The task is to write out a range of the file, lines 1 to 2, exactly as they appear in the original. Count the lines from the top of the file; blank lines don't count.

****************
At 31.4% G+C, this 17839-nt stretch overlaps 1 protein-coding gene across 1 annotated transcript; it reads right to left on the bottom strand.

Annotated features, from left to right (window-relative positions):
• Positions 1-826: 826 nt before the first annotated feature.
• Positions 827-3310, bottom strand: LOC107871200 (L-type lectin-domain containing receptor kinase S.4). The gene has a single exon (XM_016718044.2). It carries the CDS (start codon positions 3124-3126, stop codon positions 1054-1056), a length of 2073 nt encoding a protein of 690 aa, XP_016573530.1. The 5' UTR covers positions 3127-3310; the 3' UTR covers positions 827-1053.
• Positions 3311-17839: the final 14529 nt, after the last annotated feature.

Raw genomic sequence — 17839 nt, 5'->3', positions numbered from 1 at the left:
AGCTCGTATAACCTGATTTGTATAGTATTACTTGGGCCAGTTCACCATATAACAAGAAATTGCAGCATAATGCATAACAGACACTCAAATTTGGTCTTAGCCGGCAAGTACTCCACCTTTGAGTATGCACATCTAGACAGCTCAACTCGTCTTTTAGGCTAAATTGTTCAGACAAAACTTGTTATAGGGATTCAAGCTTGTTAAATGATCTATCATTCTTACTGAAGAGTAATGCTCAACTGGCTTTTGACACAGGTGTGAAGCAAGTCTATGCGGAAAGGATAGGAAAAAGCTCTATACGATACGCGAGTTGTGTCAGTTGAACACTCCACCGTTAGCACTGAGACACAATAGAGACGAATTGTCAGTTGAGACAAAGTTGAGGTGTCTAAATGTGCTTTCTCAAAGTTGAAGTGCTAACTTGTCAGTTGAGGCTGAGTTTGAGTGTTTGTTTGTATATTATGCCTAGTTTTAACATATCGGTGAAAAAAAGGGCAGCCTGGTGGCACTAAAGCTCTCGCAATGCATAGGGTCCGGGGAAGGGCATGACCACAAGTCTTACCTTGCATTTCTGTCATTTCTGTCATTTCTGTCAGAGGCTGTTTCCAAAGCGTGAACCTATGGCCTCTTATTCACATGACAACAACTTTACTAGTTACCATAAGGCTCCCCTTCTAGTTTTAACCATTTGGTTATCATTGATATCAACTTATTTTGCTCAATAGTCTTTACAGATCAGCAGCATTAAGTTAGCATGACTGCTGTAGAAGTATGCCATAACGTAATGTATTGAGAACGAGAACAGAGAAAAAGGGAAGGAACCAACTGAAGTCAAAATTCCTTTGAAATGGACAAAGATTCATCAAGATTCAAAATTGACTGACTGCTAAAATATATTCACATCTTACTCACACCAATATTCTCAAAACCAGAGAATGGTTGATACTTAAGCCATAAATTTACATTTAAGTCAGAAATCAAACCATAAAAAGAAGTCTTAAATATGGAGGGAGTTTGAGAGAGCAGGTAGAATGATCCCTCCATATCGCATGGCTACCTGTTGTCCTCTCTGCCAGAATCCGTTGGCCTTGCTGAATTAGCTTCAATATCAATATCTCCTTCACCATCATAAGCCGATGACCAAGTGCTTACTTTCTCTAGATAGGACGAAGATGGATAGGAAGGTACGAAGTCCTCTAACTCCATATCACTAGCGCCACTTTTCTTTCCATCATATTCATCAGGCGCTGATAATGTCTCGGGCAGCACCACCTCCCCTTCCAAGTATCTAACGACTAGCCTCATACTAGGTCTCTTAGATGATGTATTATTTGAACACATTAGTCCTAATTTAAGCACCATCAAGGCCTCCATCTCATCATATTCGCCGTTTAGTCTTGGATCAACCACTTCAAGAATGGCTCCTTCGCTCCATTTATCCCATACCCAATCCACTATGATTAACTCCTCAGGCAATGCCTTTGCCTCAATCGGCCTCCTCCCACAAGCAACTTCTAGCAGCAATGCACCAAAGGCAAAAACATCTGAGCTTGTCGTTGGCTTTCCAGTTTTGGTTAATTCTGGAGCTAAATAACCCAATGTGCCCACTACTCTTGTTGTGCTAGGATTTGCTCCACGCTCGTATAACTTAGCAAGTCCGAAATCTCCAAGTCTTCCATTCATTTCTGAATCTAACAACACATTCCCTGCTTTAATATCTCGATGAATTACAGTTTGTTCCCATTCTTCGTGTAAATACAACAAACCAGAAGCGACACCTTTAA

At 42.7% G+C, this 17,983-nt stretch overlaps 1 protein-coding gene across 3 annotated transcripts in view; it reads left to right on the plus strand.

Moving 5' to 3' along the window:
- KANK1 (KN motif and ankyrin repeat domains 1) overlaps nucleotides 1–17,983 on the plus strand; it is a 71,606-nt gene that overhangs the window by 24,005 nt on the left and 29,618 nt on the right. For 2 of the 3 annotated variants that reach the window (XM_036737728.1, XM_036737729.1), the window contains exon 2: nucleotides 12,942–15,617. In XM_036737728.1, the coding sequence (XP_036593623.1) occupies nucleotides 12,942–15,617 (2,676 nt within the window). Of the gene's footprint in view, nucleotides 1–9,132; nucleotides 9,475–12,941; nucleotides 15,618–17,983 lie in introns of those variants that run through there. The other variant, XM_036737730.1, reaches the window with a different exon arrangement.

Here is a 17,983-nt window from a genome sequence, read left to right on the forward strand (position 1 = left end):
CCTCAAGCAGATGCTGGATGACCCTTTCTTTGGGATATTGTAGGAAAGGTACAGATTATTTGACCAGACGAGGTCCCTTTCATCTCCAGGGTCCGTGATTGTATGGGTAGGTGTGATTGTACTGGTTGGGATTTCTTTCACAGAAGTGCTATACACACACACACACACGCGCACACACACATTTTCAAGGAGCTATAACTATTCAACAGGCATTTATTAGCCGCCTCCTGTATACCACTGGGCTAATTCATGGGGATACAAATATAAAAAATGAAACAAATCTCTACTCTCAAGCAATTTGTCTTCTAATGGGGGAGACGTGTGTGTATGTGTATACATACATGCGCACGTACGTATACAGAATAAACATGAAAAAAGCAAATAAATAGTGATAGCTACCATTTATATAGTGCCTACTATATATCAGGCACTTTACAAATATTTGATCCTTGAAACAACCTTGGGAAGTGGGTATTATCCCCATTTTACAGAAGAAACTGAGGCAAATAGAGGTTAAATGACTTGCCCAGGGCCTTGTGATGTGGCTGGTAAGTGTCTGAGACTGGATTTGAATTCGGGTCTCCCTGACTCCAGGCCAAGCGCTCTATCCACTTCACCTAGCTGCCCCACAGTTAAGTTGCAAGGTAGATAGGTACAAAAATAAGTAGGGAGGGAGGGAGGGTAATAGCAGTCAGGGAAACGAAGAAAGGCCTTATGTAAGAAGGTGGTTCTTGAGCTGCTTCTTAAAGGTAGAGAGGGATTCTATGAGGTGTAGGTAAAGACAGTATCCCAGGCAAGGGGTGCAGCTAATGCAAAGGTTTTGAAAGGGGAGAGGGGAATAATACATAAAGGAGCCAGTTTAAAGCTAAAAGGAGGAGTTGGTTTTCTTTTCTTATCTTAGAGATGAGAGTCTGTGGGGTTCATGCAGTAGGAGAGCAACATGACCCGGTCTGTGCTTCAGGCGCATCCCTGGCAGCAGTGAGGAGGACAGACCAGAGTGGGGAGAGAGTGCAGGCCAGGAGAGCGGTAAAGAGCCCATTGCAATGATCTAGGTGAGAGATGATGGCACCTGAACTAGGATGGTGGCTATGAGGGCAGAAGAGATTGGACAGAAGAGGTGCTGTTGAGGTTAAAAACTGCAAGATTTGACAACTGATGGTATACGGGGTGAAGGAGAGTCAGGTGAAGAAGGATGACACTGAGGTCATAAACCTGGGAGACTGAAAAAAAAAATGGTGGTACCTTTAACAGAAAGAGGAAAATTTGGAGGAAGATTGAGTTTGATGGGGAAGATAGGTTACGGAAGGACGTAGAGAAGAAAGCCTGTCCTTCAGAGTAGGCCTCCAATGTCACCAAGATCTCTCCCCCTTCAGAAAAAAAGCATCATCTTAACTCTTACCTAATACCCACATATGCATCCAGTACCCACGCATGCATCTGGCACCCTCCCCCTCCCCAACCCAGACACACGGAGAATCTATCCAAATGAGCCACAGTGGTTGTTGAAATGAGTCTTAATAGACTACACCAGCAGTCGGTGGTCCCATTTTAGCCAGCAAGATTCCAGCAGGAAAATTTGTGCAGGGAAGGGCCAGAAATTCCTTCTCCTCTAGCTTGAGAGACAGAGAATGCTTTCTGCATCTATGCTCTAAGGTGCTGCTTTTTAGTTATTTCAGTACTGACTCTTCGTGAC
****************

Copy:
At 31.4% G+C, this 17839-nt stretch overlaps 1 protein-coding gene across 1 annotated transcript; it reads right to left on the bottom strand.

Annotated features, from left to right (window-relative positions):